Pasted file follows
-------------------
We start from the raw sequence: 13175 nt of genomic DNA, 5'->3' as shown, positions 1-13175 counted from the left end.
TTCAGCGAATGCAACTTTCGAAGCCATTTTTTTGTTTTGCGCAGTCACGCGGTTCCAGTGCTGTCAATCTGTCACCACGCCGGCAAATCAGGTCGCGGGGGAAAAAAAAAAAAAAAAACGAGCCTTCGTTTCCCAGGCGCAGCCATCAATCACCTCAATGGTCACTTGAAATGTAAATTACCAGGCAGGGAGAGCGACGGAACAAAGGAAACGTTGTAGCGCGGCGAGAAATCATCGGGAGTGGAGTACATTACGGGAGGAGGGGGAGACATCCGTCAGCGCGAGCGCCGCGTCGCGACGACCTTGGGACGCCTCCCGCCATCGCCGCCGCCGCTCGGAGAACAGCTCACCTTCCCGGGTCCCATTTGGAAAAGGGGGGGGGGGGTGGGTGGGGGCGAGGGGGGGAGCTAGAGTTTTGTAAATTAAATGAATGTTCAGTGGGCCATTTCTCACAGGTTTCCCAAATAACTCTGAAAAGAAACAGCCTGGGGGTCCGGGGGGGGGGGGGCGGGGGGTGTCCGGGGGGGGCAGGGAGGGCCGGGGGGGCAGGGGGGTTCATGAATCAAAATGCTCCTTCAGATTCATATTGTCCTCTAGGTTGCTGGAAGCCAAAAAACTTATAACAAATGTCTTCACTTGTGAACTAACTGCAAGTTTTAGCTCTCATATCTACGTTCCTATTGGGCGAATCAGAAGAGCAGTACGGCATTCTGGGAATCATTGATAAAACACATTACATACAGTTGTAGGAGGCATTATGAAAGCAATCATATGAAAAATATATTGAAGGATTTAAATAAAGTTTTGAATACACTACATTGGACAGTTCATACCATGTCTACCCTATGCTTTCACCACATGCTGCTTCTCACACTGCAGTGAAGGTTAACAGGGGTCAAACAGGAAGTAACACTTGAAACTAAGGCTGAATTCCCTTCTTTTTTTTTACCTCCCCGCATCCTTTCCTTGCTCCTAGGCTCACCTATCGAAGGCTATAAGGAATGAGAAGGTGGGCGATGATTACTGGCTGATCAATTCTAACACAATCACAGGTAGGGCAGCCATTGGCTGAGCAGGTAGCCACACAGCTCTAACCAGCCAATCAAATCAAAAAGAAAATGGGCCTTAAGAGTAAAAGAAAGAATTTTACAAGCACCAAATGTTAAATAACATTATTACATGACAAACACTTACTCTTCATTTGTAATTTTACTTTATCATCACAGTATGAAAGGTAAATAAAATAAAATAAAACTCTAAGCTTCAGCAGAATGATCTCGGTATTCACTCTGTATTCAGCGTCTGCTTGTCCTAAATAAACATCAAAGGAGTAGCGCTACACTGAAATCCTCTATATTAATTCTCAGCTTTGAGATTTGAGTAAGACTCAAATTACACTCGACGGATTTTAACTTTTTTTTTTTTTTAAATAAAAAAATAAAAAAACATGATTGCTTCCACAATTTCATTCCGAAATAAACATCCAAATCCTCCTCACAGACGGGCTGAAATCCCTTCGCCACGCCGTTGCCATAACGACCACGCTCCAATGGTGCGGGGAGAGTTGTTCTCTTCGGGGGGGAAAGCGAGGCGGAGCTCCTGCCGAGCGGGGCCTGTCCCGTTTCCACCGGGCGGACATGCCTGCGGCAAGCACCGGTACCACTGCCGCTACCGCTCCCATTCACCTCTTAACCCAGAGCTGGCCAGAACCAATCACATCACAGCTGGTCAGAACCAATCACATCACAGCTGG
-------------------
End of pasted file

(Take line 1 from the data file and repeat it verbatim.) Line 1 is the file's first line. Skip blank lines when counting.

We start from the raw sequence: 13175 nt of genomic DNA, 5'->3' as shown, positions 1-13175 counted from the left end.